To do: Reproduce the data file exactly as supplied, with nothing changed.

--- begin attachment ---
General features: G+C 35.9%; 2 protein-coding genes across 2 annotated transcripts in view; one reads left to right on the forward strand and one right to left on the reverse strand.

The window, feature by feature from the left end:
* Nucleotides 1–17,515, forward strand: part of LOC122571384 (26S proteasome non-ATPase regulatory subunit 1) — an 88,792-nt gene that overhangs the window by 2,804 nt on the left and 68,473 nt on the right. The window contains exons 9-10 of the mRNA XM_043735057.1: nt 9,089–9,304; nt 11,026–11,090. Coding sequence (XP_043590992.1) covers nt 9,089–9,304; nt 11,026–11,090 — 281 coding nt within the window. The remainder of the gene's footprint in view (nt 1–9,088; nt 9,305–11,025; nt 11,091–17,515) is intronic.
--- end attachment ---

General features: G+C 35.9%; 2 protein-coding genes across 2 annotated transcripts in view; one reads left to right on the forward strand and one right to left on the reverse strand.

The window, feature by feature from the left end:
* Nucleotides 1–17,515, forward strand: part of LOC122571384 (26S proteasome non-ATPase regulatory subunit 1) — an 88,792-nt gene that overhangs the window by 2,804 nt on the left and 68,473 nt on the right. The window contains exons 9-10 of the mRNA XM_043735057.1: nt 9,089–9,304; nt 11,026–11,090. Coding sequence (XP_043590992.1) covers nt 9,089–9,304; nt 11,026–11,090 — 281 coding nt within the window. The remainder of the gene's footprint in view (nt 1–9,088; nt 9,305–11,025; nt 11,091–17,515) is intronic.